Apostles were brought before kings and gov. ernors, they were to take no thought how or what they should speak; for Christ would give them a mouth and wisdom, that their adversaries would not be able to resist; and it was not they. that would speak, but the Holy Ghost, and the spirit of their Father that would speak in them.” Blasphemy against the Holy Spirit he declared to be an unpardonable sin. After his resurrection, he “ breathed on his Apostles, and said: receive ye the Holy Ghost: whose soever sins ye remit, they are remitted; and whose soever sins ye retain, they are retained.” He himself; however, promised to be with them to the end of the world.

This closing scene he announces in these words: “ The hour is coming, when all that are in their graves, shall hear the voice of the Son of God; and they that hear shall live. They shall come forth; they that have done good, to the resurrection of life; and they that have done evil, to the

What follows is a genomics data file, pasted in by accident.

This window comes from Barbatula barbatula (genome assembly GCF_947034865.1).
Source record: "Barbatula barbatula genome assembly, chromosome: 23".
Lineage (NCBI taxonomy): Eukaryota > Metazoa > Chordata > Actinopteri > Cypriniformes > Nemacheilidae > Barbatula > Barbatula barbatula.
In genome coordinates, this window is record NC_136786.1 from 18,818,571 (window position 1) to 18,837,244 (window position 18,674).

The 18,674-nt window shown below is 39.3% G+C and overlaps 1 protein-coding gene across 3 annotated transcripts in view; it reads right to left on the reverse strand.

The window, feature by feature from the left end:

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resarrection of condemnation. They shall see the Son of Man coming in the clouds, with power and great glory. He shall send his Angels to gather his Elect from one end of heaven to the other. He shall sit upon the throne of his glory. Before him shall be gathered all nations; and he shall separate them one from the other; and reward every one according to his works.”

From this detail, it is manifest, that as a son must be subsequent in existence, and subordinate in dignity to his father, so was Christ to the Almighty; and as he that sendeth is greater than he that is sent, so the Holy Spirit is inferior to Christ, and was to act as his substitute; that our Lord enjoyed a glorious state of existence before he visited this world; that every thing, which he did or taught, was communicated to him by his Father, who had invested him with ample powers for the execution of his office; that there were some things which he could not do; and some, that he did not know;' that he deprecated any competition with the Almighty; professed, that he could do nothing of himself; and confessed subjection to his heavenly Father, by earnest and lowly supplications; but, that after his ascension, he was raised to the most exalted dignity, that we can conceive to belong to any created being.

These inferences seem to me, to follow so naturally from the words of our Lord, that I wonder, how they can be denied by any, who draw